Credit Guidance in Economic Cycles: A Network Game Perspective
Title: Credit Guidance in Economic Cycles: A Network Game Perspective
Authors: ZHAO Mofei, XU Xiang
Published in: Economic Research, 2021, 56 (08): 74-90
Credit guidance is a common policy practice for the governments of each country. Governments adopted credit guidance to sustain economic growth after the global financial crisis in 2008, and after the COVID-19 pandemic outbreak in 2020. When the economy is in a cyclical upswing，governments may also guide credit flows to develop certain industries and to secure macroeconomic safety. When credit guidance is adopted, governments may choose different firms in different sectors. When the economic cycle changes phases, the governments' credit guidance targets also change accordingly.
This paper discusses the impact of credit guidance in different stages of economic cycles. Why is credit guidance barely seen when the economy is booming, and why is it frequently adopted when the economy is starting to go down? Why is credit guidance hardly seen when the economy is in recessions or even collapse? When credit guidance is adopted, why is most credit provided to traditional firms or even sectors with low production efficiencies, rather than emerging sectors like financial derivatives and the internet economy? We build a theoretical model and analyze real policy cases to answer these questions．
The network game model in this paper consists of one government, one state-owned bank, and a number of heterogeneous firms. These heterogeneous firms form a credit network through unfulfilled product orders. They have different production efficiencies, and the economy has different degrees of properties. These two factors affect firms' ability to produce goods and deliver orders. If an order cannot be delivered as required, the productivity of firms in the downstream will be reduced, and the credit risk will spread through the network. In this model, the state-owned bank can make its own credit plan to distribute a fixed amount of credit resources，and the government can either approve the bank's plan or issue administrative orders to assign a different credit plan. The bank's goal is to maximize its own profits for each credit plan, while the government's goal is to maximize gross output.
After building the basic model, we then discuss the equilibrium strategy for the bank and the government. When the economy is booming, no matter what network structure it is, both the government and the bank will prefer lending to high-efficiency firms, and there is no need for credit guidance. When the economy is slowing but productivity is not seriously damaged, the credit choices of the government and the bank depend on the network structure, and divergence may appear: the bank prefers lending to high-efficiency firms, while the government prefers lending to low-efficiency firms with intense network connections. Lending to these firms could lead to a direct decrease in their productivity, but it reduces credit risk contagion through their networks, and increases gross output as a result．When the economy is in severe recessions, the bank will again prefer lending to high-efficiency firms, and the government will not intervene in the credit supply. In this circumstance, lending to low-efficiency firms with intense network connections can still reduce credit risk contagion, but this positive effect cannot cover the efficiency loss from lending to firms with low production efficiencies．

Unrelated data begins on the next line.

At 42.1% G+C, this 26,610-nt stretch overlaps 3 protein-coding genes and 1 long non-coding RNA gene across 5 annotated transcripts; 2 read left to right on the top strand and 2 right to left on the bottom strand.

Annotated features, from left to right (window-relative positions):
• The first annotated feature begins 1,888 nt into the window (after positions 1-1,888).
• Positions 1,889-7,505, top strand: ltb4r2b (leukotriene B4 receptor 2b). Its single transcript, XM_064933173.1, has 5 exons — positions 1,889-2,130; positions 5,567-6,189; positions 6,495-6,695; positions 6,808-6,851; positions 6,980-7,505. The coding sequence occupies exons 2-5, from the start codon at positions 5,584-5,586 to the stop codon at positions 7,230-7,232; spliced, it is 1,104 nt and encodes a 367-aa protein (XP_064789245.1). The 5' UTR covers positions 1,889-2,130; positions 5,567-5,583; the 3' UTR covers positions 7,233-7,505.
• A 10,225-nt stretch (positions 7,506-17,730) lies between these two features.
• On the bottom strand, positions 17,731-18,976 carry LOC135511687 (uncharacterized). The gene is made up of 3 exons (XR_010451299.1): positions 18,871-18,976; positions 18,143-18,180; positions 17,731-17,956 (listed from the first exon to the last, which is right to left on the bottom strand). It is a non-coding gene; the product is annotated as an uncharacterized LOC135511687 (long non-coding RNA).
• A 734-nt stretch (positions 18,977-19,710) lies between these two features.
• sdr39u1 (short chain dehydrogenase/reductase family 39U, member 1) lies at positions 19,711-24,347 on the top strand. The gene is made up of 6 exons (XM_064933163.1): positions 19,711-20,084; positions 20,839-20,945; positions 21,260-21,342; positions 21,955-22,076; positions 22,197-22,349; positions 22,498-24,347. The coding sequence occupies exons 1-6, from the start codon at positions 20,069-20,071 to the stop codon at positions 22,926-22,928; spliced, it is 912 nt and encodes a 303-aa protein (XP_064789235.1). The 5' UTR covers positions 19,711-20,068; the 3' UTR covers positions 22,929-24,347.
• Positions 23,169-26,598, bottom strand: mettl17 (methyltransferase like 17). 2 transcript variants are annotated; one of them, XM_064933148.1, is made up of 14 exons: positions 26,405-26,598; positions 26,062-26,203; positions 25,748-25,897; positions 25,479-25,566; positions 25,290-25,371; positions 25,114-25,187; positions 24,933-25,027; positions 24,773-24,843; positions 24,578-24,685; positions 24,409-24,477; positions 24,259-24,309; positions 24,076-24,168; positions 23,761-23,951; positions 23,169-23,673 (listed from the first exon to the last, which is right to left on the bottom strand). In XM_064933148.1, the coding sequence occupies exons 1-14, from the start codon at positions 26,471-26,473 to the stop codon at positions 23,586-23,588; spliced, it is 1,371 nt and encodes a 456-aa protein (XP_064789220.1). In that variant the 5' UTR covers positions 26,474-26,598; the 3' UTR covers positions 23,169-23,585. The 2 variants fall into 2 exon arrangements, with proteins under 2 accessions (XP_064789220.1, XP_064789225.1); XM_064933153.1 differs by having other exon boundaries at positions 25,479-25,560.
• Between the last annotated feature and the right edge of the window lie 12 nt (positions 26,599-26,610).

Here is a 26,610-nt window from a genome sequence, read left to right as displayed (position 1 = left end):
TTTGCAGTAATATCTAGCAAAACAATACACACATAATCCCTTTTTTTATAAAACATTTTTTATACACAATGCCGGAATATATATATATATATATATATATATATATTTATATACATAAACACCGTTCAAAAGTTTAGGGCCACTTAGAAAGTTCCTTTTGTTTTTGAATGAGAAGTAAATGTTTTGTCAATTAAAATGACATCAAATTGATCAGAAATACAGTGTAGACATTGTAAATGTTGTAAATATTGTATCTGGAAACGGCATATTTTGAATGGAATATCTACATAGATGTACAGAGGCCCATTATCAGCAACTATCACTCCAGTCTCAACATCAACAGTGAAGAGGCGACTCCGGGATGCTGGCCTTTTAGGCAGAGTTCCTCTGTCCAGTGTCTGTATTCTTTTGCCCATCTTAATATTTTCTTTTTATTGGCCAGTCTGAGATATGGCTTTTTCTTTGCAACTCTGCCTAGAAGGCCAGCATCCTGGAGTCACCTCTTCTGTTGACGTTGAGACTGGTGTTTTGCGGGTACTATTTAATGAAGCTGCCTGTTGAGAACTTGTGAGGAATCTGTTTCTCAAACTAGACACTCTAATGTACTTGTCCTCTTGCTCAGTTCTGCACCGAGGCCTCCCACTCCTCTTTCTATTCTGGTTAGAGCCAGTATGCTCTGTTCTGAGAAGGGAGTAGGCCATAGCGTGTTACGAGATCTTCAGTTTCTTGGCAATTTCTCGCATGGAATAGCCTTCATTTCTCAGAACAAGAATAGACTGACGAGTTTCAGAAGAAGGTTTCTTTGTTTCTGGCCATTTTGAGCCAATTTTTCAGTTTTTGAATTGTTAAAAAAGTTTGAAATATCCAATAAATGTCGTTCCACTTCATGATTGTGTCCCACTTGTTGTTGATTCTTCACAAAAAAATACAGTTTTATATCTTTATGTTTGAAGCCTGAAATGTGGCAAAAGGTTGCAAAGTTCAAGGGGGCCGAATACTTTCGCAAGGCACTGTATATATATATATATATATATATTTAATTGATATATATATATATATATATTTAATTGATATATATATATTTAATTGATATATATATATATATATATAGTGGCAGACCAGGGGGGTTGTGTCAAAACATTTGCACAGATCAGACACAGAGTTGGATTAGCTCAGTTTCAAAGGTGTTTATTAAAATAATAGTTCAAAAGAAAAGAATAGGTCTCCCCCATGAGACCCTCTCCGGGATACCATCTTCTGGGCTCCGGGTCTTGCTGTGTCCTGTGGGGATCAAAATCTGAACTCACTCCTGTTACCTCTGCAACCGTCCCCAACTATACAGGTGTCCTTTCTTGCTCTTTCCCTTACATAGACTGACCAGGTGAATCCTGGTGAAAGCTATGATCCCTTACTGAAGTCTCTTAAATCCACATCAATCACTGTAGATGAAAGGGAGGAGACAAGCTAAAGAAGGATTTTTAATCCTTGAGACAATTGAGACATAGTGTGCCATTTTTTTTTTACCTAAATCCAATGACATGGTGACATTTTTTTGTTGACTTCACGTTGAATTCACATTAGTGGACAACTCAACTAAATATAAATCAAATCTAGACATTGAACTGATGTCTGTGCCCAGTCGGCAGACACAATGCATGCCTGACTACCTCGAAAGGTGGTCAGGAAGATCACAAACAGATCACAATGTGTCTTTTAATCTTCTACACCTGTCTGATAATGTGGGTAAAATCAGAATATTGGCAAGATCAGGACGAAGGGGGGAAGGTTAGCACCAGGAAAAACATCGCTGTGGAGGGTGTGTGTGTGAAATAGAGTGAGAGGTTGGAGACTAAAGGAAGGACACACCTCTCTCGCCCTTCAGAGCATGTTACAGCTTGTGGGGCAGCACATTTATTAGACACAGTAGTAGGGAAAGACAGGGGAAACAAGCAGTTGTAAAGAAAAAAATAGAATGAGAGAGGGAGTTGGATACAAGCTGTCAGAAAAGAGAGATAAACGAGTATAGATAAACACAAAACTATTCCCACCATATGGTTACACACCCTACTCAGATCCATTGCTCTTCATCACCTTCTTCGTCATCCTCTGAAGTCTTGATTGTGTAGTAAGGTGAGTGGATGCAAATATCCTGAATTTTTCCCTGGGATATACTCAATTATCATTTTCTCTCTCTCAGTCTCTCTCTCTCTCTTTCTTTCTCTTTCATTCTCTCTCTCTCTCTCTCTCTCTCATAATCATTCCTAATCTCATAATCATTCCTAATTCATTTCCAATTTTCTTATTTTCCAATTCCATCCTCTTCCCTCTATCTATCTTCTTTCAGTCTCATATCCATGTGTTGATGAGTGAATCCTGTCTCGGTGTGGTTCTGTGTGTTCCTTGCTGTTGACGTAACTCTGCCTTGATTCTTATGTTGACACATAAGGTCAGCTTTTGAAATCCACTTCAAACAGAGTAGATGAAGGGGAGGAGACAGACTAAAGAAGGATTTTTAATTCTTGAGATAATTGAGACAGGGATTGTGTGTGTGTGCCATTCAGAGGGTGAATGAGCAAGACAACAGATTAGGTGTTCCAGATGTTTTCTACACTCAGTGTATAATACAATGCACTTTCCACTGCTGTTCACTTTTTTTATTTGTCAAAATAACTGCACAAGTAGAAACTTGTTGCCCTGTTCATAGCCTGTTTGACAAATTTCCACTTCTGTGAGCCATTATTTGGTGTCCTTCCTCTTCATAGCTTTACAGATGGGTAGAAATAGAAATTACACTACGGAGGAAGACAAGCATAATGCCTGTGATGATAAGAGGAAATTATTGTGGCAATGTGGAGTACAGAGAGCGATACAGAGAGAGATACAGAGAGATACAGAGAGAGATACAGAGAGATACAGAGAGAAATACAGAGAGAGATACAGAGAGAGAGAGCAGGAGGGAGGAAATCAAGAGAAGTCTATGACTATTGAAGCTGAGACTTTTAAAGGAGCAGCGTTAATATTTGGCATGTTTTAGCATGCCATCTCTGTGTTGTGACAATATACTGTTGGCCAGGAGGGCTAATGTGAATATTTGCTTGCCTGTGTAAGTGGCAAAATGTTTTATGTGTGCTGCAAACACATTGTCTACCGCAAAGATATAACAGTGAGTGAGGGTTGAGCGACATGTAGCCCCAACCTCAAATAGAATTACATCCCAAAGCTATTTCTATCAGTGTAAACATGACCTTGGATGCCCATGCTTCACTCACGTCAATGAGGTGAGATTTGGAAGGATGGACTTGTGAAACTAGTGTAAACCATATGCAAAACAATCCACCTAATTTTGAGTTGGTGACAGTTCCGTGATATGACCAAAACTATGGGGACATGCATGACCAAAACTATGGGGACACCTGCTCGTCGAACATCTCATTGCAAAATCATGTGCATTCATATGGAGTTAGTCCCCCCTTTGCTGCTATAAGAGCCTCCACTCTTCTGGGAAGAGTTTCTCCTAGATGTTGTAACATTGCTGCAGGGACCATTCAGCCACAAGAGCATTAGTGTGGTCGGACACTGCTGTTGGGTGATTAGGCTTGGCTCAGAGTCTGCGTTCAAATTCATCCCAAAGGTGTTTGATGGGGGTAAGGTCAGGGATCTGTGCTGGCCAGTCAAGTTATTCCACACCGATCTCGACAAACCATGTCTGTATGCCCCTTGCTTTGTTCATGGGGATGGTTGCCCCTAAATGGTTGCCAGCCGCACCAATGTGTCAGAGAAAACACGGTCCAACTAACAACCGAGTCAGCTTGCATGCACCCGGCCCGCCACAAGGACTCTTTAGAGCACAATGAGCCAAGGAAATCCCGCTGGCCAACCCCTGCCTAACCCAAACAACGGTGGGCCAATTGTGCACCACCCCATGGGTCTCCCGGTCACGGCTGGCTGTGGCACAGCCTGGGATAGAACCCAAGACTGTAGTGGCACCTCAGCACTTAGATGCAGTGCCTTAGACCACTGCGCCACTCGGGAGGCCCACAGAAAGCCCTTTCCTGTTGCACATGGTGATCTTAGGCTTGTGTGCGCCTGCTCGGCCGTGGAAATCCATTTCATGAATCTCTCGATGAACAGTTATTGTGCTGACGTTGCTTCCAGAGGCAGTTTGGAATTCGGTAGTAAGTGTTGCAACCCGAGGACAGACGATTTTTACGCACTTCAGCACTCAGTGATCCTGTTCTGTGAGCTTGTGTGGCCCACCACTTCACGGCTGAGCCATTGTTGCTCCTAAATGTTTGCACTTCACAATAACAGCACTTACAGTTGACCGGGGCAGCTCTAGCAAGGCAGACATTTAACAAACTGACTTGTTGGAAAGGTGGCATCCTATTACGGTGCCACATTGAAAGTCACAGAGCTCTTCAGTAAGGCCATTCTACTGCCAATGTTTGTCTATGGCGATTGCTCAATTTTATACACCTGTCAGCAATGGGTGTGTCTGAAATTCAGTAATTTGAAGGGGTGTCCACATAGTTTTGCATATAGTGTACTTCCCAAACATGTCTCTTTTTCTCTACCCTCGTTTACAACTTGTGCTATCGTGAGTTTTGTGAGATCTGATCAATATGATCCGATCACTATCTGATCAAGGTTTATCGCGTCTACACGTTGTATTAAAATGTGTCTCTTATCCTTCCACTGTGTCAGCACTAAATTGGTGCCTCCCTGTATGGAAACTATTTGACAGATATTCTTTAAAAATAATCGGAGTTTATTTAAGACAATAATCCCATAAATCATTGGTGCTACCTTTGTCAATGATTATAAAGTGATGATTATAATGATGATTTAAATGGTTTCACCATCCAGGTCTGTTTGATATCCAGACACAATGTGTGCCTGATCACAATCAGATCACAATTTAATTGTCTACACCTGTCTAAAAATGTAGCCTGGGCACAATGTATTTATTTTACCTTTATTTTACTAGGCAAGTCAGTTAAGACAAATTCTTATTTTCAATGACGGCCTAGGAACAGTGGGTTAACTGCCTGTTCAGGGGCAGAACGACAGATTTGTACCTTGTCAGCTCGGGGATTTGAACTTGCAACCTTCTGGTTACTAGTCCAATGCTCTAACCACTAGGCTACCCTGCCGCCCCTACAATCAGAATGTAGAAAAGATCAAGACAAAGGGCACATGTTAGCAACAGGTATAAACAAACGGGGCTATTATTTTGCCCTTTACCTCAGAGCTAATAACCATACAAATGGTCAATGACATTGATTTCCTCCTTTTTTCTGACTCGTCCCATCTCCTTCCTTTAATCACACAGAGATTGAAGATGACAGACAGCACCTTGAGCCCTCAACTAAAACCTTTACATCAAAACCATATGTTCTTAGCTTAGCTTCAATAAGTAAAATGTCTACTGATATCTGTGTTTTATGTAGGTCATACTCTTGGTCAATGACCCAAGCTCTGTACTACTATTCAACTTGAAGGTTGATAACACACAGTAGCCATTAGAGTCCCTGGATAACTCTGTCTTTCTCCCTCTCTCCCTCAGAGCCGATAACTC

Besides preventing credit risk from spreading through producer networks, governments also have other motivations for credit guidance. In this paper, we expand the basic model to describe the motivation sources of the government's credit guidance under other conditions, and focus on the financial support for high-tech firms and ensuring macroeconomic safety through credit support. These two exercises help to confirm the universality of our network game model, and lay a solid foundation for future research．
The contributions of this paper are twofold. Theoretically，we build a new expandable framework for analyzing and evaluating government credit guidance from a network game perspective. By introducing various macro variables and inter-industry economic variables, this framework can be used to analyze the optimal choice of credit supply in different stages of the economic cycle and under different network structures, especially whether the government needs to guide the bank's credit supply. Practically，we confirm the necessity and efficiency for governments' credit guidance in different phases of economic cycles, and analyze related policy cases.
We have four pieces of policy advice. First, governments should fully consider the impact of producer networks when making and implementing credit guidance plans. Second，governments should choose their credit targets based on network intensity and supply chain length. Third，governments should watch closely for endogenous changes in sectoral network structures. Fourth, credit guidance in the cyclical upswing should focus on increasing long-term economic growth potential and keeping lifeblood firms alive．
Keywords: Credit Guidance; Network Game; Risk Contagion; Government-market Relations
JEL Classification: D21, E61, G28